+0

# Infinite sums

0
286
3

What is this equal to? 1+4+9+16+25...

Don't say that it is infinity.

Guest Jan 13, 2016

#1
+18715
+15

What is this equal to? 1+4+9+16+25...

Don't say that it is infinity.

$$\begin{array}{lrrrrrrrrrr} & {\color{red}d_0 = 1^2} && 2^2 && 3^2 && 4^2 && 5^2 && \cdots \\ \text{1. Difference } && {\color{red}d_1 = 3} && 5 && 7 && 9 && 11 && \cdots \\ \text{2. Difference } &&& {\color{red}d_2 = 2} && 2 && 2 && 2 && 2 && \cdots \\ \end{array}$$

$$\begin{array}{rcl} s_n &=& \binom{n}{1}\cdot {\color{red}d_0 } + \binom{n}{2}\cdot {\color{red}d_1 } + \binom{n}{3}\cdot {\color{red}d_2 }\\ s_n &=& \binom{n}{1}\cdot {\color{red}1 } + \binom{n}{2}\cdot {\color{red}3} + \binom{n}{3}\cdot {\color{red}2}\\ \\ \hline \binom{n}{1} &=& n \\ \binom{n}{2} &=& ( \frac{n}{2} ) \cdot ( \frac{n-1}{1} ) \\ \binom{n}{3} &=& ( \frac{n}{3} ) \cdot ( \frac{n-1}{2} )\cdot ( \frac{n-2}{1} ) \\ \hline \\ s_n &=& (n)\cdot {\color{red}1} + ( \frac{n}{2} ) \cdot ( \frac{n-1}{1} )\cdot {\color{red}3} + ( \frac{n}{3} ) \cdot ( \frac{n-1}{2} )\cdot ( \frac{n-2}{1} )\cdot {\color{red}2} \quad | \quad \cdot 6\\ 6\cdot s_n &=& n\cdot 6 + n \cdot ( n-1 )\cdot 9 + n \cdot ( n-1 )\cdot ( n-2 )\cdot 2 \\ 6\cdot s_n &=& n \left[~ 6 + ( n-1 )\cdot 9 + ( n-1 )\cdot ( n-2 )\cdot 2 ~\right] \\ 6\cdot s_n &=& (n) \left[~ 6 + 9n-9 + (n^2 - 3n + 2)\cdot 2 ~\right] \\ 6\cdot s_n &=& (n) \left[~ -3 + 9n + (n^2 - 3n + 2)\cdot 2 ~\right] \\ 6\cdot s_n &=& (n) \left(~ -3 + 9n + 2n^2 - 6n + 4 ~\right) \\ 6\cdot s_n &=& (n) \left(~ 1 + 3n + 2n^2 ~\right) \\ 6\cdot s_n &=& (n) \cdot (n+1) \cdot ( 2n + 1 ) \\\\ \mathbf{s_n} &=& \mathbf{ \frac{ (n) \cdot (n+1) \cdot ( 2n + 1 ) }{6} } \\\\ s_1 &=& 1 = \frac{ 1 \cdot ( 1+1) \cdot ( 2\cdot 1 + 1 ) }{6} = 1\\ s_2 &=& 1+4 = \frac{ 2 \cdot ( 2+1) \cdot ( 2\cdot 2 + 1 ) }{6} = 5\\ s_3 &=& 1+4+9 = \frac{ 3 \cdot ( 3+1) \cdot ( 2\cdot 3 + 1 ) }{6} = 14\\ s_4 &=& 1+4+9+16 = \frac{ 4 \cdot ( 4+1) \cdot ( 2\cdot 4 + 1 ) }{6} = 30\\ s_5 &=& 1+4+9+16+25 = \frac{ 5 \cdot ( 5+1) \cdot ( 2\cdot 5 + 1 ) }{6} = 55\\ \cdots \end{array}$$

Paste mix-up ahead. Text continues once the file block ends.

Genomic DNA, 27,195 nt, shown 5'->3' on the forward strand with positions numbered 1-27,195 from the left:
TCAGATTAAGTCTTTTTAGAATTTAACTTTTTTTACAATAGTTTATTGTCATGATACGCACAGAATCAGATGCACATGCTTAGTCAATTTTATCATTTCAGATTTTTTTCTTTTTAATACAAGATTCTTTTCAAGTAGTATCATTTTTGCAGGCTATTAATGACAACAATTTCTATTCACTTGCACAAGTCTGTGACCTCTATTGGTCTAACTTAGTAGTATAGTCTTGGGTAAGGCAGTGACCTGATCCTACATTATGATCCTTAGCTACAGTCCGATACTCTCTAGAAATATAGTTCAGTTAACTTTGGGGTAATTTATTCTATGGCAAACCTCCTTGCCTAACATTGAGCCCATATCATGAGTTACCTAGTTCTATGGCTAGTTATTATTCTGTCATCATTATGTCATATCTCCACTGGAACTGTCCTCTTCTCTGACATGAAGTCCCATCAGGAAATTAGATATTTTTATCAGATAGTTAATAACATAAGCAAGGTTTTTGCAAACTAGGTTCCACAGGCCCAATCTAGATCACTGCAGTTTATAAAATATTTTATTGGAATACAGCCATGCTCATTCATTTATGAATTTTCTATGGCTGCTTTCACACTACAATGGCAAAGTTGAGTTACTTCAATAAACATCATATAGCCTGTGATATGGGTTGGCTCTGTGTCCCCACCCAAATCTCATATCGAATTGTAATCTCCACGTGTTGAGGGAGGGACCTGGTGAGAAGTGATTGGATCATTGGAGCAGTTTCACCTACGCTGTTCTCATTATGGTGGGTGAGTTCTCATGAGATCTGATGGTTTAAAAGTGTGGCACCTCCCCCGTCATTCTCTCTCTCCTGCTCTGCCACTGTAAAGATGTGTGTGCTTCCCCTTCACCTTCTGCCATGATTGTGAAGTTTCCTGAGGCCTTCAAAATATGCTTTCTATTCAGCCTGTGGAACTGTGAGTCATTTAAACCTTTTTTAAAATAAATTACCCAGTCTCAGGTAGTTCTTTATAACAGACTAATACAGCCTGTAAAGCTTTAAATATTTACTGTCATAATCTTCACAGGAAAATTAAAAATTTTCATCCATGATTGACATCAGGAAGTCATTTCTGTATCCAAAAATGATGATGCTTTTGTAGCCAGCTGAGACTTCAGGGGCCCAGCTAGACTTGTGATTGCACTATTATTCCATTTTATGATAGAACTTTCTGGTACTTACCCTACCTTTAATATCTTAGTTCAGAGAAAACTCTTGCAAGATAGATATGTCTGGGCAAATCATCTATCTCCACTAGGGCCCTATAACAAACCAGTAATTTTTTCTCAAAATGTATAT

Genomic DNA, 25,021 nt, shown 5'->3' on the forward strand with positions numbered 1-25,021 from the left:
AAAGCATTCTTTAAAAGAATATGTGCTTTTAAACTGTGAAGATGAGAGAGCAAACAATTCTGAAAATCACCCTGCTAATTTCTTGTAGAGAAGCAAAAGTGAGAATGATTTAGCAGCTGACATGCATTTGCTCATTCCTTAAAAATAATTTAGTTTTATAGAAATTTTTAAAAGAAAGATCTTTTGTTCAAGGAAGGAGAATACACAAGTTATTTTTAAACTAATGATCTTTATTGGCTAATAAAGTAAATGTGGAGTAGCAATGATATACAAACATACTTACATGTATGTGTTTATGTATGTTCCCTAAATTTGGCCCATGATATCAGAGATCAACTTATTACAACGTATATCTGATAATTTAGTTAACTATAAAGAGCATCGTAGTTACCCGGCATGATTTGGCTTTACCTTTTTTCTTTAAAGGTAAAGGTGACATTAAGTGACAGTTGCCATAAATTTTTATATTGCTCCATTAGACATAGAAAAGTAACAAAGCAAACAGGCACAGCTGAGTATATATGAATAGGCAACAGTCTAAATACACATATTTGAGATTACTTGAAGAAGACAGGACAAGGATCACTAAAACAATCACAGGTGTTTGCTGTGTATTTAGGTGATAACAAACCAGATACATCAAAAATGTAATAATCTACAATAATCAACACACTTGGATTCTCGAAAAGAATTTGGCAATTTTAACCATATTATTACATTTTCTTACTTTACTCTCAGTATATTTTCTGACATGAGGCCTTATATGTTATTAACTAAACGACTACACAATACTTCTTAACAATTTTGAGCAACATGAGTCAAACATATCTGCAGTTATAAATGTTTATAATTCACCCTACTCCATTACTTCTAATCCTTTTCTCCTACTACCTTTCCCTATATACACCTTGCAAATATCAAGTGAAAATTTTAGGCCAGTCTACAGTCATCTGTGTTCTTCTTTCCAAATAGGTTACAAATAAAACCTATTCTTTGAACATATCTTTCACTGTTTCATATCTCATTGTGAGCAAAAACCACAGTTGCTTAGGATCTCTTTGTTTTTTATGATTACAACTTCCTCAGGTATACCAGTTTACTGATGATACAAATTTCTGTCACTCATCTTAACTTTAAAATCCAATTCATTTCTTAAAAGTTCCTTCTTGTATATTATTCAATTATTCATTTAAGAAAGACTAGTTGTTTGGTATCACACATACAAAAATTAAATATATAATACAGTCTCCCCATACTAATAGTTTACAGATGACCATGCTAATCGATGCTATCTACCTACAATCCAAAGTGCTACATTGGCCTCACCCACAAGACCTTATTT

heureka  Jan 13, 2016
edited by heureka  Jan 13, 2016
edited by heureka  Jan 13, 2016
Sort:

#1
+18715
+15

What is this equal to? 1+4+9+16+25...

Don't say that it is infinity.

$$\begin{array}{lrrrrrrrrrr} & {\color{red}d_0 = 1^2} && 2^2 && 3^2 && 4^2 && 5^2 && \cdots \\ \text{1. Difference } && {\color{red}d_1 = 3} && 5 && 7 && 9 && 11 && \cdots \\ \text{2. Difference } &&& {\color{red}d_2 = 2} && 2 && 2 && 2 && 2 && \cdots \\ \end{array}$$

$$\begin{array}{rcl} s_n &=& \binom{n}{1}\cdot {\color{red}d_0 } + \binom{n}{2}\cdot {\color{red}d_1 } + \binom{n}{3}\cdot {\color{red}d_2 }\\ s_n &=& \binom{n}{1}\cdot {\color{red}1 } + \binom{n}{2}\cdot {\color{red}3} + \binom{n}{3}\cdot {\color{red}2}\\ \\ \hline \binom{n}{1} &=& n \\ \binom{n}{2} &=& ( \frac{n}{2} ) \cdot ( \frac{n-1}{1} ) \\ \binom{n}{3} &=& ( \frac{n}{3} ) \cdot ( \frac{n-1}{2} )\cdot ( \frac{n-2}{1} ) \\ \hline \\ s_n &=& (n)\cdot {\color{red}1} + ( \frac{n}{2} ) \cdot ( \frac{n-1}{1} )\cdot {\color{red}3} + ( \frac{n}{3} ) \cdot ( \frac{n-1}{2} )\cdot ( \frac{n-2}{1} )\cdot {\color{red}2} \quad | \quad \cdot 6\\ 6\cdot s_n &=& n\cdot 6 + n \cdot ( n-1 )\cdot 9 + n \cdot ( n-1 )\cdot ( n-2 )\cdot 2 \\ 6\cdot s_n &=& n \left[~ 6 + ( n-1 )\cdot 9 + ( n-1 )\cdot ( n-2 )\cdot 2 ~\right] \\ 6\cdot s_n &=& (n) \left[~ 6 + 9n-9 + (n^2 - 3n + 2)\cdot 2 ~\right] \\ 6\cdot s_n &=& (n) \left[~ -3 + 9n + (n^2 - 3n + 2)\cdot 2 ~\right] \\ 6\cdot s_n &=& (n) \left(~ -3 + 9n + 2n^2 - 6n + 4 ~\right) \\ 6\cdot s_n &=& (n) \left(~ 1 + 3n + 2n^2 ~\right) \\ 6\cdot s_n &=& (n) \cdot (n+1) \cdot ( 2n + 1 ) \\\\ \mathbf{s_n} &=& \mathbf{ \frac{ (n) \cdot (n+1) \cdot ( 2n + 1 ) }{6} } \\\\ s_1 &=& 1 = \frac{ 1 \cdot ( 1+1) \cdot ( 2\cdot 1 + 1 ) }{6} = 1\\ s_2 &=& 1+4 = \frac{ 2 \cdot ( 2+1) \cdot ( 2\cdot 2 + 1 ) }{6} = 5\\ s_3 &=& 1+4+9 = \frac{ 3 \cdot ( 3+1) \cdot ( 2\cdot 3 + 1 ) }{6} = 14\\ s_4 &=& 1+4+9+16 = \frac{ 4 \cdot ( 4+1) \cdot ( 2\cdot 4 + 1 ) }{6} = 30\\ s_5 &=& 1+4+9+16+25 = \frac{ 5 \cdot ( 5+1) \cdot ( 2\cdot 5 + 1 ) }{6} = 55\\ \cdots \end{array}$$

heureka  Jan 13, 2016
edited by heureka  Jan 13, 2016
edited by heureka  Jan 13, 2016
#2
+91053
+5

Thanks Heureka for this great answer.

I have just noticed that if I right click on your code I can bring it onto the screen in a resizable box.

I can also highlight it  so I assume I can copy it and paste it somewhere else.

This is fabulous!

Mr Massow has been on  the forum quite a bit recently.  I assume this is one of the improvemtns he has made. :)

Thanks Mr Massow!!    :D

Melody  Jan 13, 2016
#3
+91053
0

What is this equal to? 1+4+9+16+25...

Don't say that it is infinity.

Hang on a moment.

If the number of terms is finite then Heureka's formula is great :/

But if the number of terms is not finite, which I think is implied by the dots, then lim as n approaches infinity is infinity

Melody  Jan 13, 2016

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